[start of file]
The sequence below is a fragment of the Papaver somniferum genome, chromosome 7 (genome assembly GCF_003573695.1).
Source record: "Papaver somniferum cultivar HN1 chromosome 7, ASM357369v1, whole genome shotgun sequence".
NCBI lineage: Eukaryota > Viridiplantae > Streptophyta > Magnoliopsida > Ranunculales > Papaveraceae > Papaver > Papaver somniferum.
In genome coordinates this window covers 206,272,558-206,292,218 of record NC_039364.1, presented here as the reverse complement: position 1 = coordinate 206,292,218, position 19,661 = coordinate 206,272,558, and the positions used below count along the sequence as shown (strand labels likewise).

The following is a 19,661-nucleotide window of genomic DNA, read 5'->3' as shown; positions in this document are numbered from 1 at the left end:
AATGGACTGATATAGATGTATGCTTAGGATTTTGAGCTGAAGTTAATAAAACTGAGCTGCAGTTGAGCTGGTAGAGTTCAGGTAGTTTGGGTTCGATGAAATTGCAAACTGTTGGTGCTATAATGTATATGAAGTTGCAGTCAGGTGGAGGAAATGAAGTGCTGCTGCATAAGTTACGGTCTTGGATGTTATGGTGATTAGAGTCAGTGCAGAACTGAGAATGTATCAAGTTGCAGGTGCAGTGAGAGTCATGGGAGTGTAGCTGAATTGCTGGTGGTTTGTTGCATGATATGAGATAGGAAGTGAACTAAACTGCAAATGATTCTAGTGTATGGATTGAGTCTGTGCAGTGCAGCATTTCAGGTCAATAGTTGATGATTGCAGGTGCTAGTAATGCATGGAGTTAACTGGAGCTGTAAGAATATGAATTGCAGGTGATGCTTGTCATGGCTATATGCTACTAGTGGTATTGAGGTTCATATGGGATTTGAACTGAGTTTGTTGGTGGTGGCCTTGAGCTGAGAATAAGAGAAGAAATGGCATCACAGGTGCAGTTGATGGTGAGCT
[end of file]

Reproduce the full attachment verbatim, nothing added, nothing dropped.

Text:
The sequence below is a fragment of the Papaver somniferum genome, chromosome 7 (genome assembly GCF_003573695.1).
Source record: "Papaver somniferum cultivar HN1 chromosome 7, ASM357369v1, whole genome shotgun sequence".
NCBI lineage: Eukaryota > Viridiplantae > Streptophyta > Magnoliopsida > Ranunculales > Papaveraceae > Papaver > Papaver somniferum.
In genome coordinates this window covers 206,272,558-206,292,218 of record NC_039364.1, presented here as the reverse complement: position 1 = coordinate 206,292,218, position 19,661 = coordinate 206,272,558, and the positions used below count along the sequence as shown (strand labels likewise).

The following is a 19,661-nucleotide window of genomic DNA, read 5'->3' as shown; positions in this document are numbered from 1 at the left end:
AATGGACTGATATAGATGTATGCTTAGGATTTTGAGCTGAAGTTAATAAAACTGAGCTGCAGTTGAGCTGGTAGAGTTCAGGTAGTTTGGGTTCGATGAAATTGCAAACTGTTGGTGCTATAATGTATATGAAGTTGCAGTCAGGTGGAGGAAATGAAGTGCTGCTGCATAAGTTACGGTCTTGGATGTTATGGTGATTAGAGTCAGTGCAGAACTGAGAATGTATCAAGTTGCAGGTGCAGTGAGAGTCATGGGAGTGTAGCTGAATTGCTGGTGGTTTGTTGCATGATATGAGATAGGAAGTGAACTAAACTGCAAATGATTCTAGTGTATGGATTGAGTCTGTGCAGTGCAGCATTTCAGGTCAATAGTTGATGATTGCAGGTGCTAGTAATGCATGGAGTTAACTGGAGCTGTAAGAATATGAATTGCAGGTGATGCTTGTCATGGCTATATGCTACTAGTGGTATTGAGGTTCATATGGGATTTGAACTGAGTTTGTTGGTGGTGGCCTTGAGCTGAGAATAAGAGAAGAAATGGCATCACAGGTGCAGTTGATGGTGAGCT